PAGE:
Williams vs. Stewart: Who’s really the bigger loss to news?

Brian Williams (left) and Jon Stewart (right) pictured.

NEW YORK (MEDIA GENERAL) — As the dust settles around two big announcements Tuesday night, the question remains: Which man, Brian Williams or Jon Stewart, is the bigger loss to television news?

Both Brian Williams, anchor and managing editor of NBC’s Nightly News, and Jon Stewart, host of The Daily Show, have been credited with delivering news to millions of Americans over the years.

>>Photos: Comedians’ careers launched by Jon Stewart

Stewart announced Tuesday night he’ll leave his post at The Daily Show at the end of this year. No exact timeline was given. NBC announced Brian Williams would be suspended without pay for six months while he attempts to restore his credibility after lying about being aboard a helicopter attacked by enemy fire in Iraq.

In a Pew Research Center study conducted in January 2014, only 27% of Americans could identify who Brian Williams was. People who responded got to see a picture of Williams and more than 50% either didn’t know who he was or named someone else entirely. Some people thought he was Tom Brokaw, former NBC News anchor, or Vice President Joe Biden.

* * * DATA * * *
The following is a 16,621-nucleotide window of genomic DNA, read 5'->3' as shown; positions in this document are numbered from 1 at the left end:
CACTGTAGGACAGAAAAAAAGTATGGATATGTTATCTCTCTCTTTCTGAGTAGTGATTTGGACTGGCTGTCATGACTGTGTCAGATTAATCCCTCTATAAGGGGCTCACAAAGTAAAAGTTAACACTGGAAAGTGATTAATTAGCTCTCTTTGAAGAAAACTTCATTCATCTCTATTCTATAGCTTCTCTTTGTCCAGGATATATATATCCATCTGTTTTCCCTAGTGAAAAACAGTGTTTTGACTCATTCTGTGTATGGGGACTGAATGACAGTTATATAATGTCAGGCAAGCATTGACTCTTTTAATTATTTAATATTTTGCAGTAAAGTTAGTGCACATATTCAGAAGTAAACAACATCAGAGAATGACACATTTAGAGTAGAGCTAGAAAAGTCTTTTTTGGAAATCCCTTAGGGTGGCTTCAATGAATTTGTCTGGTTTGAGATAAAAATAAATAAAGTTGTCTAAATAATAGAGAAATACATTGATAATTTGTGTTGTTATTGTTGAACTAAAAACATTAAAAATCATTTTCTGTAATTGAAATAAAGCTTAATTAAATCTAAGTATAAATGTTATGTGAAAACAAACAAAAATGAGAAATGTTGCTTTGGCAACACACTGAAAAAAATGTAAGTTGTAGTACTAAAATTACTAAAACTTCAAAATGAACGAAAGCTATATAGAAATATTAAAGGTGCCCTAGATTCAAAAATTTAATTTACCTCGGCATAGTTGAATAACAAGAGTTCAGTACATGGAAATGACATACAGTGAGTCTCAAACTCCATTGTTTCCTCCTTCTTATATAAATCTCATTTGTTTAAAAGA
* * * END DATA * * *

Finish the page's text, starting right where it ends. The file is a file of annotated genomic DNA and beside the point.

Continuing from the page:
Thirty years ago, the results were much different. Americans spent more time watching nightly network news programs. And, nearly half of those asked could identify Dan Rather, who at the time was the anchor of the top-rated CBS Evening News.

Another study conducted by the Pew Research Center in September 2012, pointed out the importance of The Daily Show among the coveted 18-49 crowd. At the time of the study, The Daily Show was only second to Comedy Central’s Colbert Report in the amount of its audience comprised of younger viewers. Roughly 75% of The Daily Show’s viewers were under 49 years old. For network evening news programs, that number was 40%.

So, who will be missed more? The question isn’t an easy one. When writing about the subject, Poynter Institute contributor, Al Tompkins, wrote Wednesday, “We live in a time of odd news consumption habits, when one in five people admit that they get their news from sources they don’t necessarily trust.”

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